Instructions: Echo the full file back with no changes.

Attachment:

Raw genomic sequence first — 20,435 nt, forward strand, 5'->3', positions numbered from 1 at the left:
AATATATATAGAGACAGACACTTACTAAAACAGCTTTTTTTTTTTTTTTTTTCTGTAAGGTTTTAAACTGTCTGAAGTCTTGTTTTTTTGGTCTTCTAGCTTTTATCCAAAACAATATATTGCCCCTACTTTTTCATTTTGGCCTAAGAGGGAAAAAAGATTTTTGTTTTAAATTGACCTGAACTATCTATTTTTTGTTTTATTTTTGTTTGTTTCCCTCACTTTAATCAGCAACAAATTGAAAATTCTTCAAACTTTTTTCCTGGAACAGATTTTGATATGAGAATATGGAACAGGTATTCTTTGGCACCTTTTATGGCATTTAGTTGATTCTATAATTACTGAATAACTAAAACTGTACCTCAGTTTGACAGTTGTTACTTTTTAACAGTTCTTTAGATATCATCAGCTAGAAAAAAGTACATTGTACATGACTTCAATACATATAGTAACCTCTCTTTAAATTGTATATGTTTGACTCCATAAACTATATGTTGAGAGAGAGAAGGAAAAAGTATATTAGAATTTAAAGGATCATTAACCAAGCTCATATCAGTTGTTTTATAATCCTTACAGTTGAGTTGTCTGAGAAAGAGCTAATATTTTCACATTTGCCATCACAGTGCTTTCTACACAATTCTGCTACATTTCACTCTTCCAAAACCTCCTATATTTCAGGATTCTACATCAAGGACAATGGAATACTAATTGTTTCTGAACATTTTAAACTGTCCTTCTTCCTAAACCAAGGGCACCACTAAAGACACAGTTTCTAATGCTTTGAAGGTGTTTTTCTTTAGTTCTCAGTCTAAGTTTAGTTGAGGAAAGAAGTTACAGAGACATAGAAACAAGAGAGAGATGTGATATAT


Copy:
Raw genomic sequence first — 20,435 nt, forward strand, 5'->3', positions numbered from 1 at the left:
AATATATATAGAGACAGACACTTACTAAAACAGCTTTTTTTTTTTTTTTTTTCTGTAAGGTTTTAAACTGTCTGAAGTCTTGTTTTTTTGGTCTTCTAGCTTTTATCCAAAACAATATATTGCCCCTACTTTTTCATTTTGGCCTAAGAGGGAAAAAAGATTTTTGTTTTAAATTGACCTGAACTATCTATTTTTTGTTTTATTTTTGTTTGTTTCCCTCACTTTAATCAGCAACAAATTGAAAATTCTTCAAACTTTTTTCCTGGAACAGATTTTGATATGAGAATATGGAACAGGTATTCTTTGGCACCTTTTATGGCATTTAGTTGATTCTATAATTACTGAATAACTAAAACTGTACCTCAGTTTGACAGTTGTTACTTTTTAACAGTTCTTTAGATATCATCAGCTAGAAAAAAGTACATTGTACATGACTTCAATACATATAGTAACCTCTCTTTAAATTGTATATGTTTGACTCCATAAACTATATGTTGAGAGAGAGAAGGAAAAAGTATATTAGAATTTAAAGGATCATTAACCAAGCTCATATCAGTTGTTTTATAATCCTTACAGTTGAGTTGTCTGAGAAAGAGCTAATATTTTCACATTTGCCATCACAGTGCTTTCTACACAATTCTGCTACATTTCACTCTTCCAAAACCTCCTATATTTCAGGATTCTACATCAAGGACAATGGAATACTAATTGTTTCTGAACATTTTAAACTGTCCTTCTTCCTAAACCAAGGGCACCACTAAAGACACAGTTTCTAATGCTTTGAAGGTGTTTTTCTTTAGTTCTCAGTCTAAGTTTAGTTGAGGAAAGAAGTTACAGAGACATAGAAACAAGAGAGAGATGTGATATAT